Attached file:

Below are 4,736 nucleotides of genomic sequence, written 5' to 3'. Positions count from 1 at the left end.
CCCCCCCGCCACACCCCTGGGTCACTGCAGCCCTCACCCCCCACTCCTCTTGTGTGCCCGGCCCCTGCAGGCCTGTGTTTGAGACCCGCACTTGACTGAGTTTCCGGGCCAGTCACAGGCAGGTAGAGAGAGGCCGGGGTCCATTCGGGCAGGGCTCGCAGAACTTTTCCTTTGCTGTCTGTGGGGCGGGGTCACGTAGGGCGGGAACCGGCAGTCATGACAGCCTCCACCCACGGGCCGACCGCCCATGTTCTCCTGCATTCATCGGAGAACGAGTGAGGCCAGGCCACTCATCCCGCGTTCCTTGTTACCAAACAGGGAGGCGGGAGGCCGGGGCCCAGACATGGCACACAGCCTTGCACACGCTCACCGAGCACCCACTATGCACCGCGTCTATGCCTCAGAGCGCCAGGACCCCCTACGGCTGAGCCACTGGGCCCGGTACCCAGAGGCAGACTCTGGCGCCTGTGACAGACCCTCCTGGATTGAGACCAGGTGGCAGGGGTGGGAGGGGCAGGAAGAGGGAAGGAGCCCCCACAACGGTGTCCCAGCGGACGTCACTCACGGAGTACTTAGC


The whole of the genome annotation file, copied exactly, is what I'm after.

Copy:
Below are 4,736 nucleotides of genomic sequence, written 5' to 3'. Positions count from 1 at the left end.
CCCCCCCGCCACACCCCTGGGTCACTGCAGCCCTCACCCCCCACTCCTCTTGTGTGCCCGGCCCCTGCAGGCCTGTGTTTGAGACCCGCACTTGACTGAGTTTCCGGGCCAGTCACAGGCAGGTAGAGAGAGGCCGGGGTCCATTCGGGCAGGGCTCGCAGAACTTTTCCTTTGCTGTCTGTGGGGCGGGGTCACGTAGGGCGGGAACCGGCAGTCATGACAGCCTCCACCCACGGGCCGACCGCCCATGTTCTCCTGCATTCATCGGAGAACGAGTGAGGCCAGGCCACTCATCCCGCGTTCCTTGTTACCAAACAGGGAGGCGGGAGGCCGGGGCCCAGACATGGCACACAGCCTTGCACACGCTCACCGAGCACCCACTATGCACCGCGTCTATGCCTCAGAGCGCCAGGACCCCCTACGGCTGAGCCACTGGGCCCGGTACCCAGAGGCAGACTCTGGCGCCTGTGACAGACCCTCCTGGATTGAGACCAGGTGGCAGGGGTGGGAGGGGCAGGAAGAGGGAAGGAGCCCCCACAACGGTGTCCCAGCGGACGTCACTCACGGAGTACTTAGC